Iannone: Do you agree that popular history, the work of David McCullough, for example, now supplies some of that narrative or story that readers crave and that academic historians have abandoned? Is there any downside to this?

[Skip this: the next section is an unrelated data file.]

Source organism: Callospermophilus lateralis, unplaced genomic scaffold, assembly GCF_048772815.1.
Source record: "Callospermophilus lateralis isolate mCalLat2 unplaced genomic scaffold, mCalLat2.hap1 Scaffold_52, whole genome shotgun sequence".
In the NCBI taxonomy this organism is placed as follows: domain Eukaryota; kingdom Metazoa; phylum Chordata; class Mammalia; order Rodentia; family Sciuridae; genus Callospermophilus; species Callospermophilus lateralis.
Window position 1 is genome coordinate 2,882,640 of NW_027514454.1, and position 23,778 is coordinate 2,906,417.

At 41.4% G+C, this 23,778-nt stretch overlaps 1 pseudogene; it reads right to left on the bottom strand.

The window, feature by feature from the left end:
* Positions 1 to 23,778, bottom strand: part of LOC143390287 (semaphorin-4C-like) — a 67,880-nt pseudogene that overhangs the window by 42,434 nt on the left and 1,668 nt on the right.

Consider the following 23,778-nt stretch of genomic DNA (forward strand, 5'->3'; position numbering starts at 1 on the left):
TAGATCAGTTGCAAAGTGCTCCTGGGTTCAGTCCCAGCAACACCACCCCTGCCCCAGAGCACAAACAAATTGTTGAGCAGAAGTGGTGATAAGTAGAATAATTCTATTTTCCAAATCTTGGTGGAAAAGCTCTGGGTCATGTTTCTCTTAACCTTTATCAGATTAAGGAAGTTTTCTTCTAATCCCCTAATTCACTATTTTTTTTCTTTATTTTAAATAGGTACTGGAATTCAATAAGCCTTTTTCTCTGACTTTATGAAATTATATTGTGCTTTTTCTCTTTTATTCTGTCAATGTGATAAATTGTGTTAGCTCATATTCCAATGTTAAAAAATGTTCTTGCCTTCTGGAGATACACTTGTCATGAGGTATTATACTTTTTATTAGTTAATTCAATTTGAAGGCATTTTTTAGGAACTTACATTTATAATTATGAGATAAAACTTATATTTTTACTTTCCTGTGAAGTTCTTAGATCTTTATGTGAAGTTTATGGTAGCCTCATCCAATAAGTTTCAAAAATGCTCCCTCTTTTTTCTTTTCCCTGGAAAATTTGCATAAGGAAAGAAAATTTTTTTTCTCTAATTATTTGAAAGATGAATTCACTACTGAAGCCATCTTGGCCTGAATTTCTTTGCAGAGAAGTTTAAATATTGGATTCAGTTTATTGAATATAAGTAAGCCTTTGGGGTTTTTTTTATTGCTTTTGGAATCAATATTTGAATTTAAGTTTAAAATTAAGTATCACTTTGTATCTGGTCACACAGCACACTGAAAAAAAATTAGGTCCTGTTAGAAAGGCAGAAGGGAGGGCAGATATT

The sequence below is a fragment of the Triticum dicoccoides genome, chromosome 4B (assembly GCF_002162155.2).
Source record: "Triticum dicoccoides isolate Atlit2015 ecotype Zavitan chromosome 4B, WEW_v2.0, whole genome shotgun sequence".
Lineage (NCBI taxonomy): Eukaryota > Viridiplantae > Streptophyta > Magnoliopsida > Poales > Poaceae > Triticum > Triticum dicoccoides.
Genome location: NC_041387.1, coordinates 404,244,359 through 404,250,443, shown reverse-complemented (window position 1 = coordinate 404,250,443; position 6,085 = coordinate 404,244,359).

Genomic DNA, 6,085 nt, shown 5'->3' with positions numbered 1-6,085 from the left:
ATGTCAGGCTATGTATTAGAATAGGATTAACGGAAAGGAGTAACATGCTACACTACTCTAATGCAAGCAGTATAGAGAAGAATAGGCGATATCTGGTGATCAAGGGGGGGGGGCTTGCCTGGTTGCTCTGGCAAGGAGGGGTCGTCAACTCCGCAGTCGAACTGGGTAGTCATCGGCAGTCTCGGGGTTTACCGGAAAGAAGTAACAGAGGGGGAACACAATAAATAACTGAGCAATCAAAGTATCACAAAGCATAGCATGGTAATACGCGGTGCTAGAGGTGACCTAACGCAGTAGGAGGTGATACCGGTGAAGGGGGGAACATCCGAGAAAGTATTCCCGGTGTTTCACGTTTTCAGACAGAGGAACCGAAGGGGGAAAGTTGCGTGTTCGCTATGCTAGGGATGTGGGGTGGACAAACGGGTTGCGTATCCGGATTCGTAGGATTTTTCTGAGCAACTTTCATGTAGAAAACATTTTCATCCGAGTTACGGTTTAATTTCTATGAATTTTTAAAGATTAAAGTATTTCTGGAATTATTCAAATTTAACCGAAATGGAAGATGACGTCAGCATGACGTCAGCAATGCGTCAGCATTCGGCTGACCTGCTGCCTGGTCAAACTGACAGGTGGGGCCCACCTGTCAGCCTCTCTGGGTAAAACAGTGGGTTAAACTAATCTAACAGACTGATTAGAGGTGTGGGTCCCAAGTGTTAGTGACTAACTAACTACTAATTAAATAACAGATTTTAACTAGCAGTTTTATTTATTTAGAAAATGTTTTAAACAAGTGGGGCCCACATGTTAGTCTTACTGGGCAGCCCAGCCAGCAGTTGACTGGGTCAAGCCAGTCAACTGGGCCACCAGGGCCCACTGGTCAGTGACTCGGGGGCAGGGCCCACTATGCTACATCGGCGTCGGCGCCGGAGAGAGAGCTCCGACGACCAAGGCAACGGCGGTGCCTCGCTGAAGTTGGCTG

Barzun: I greatly admire David McCullough’s work both in biography and in history and I do not consider him “popular” because his latest books have turned out to be widely read. That has been the public’s good sense and good luck. History writing, we must not forget, is for the educated part of the population, not just for fellow historians to haggle over. Macaulay hoped that his great work would find a place on the young lady’s dressing table, presumably to be read, not to show off.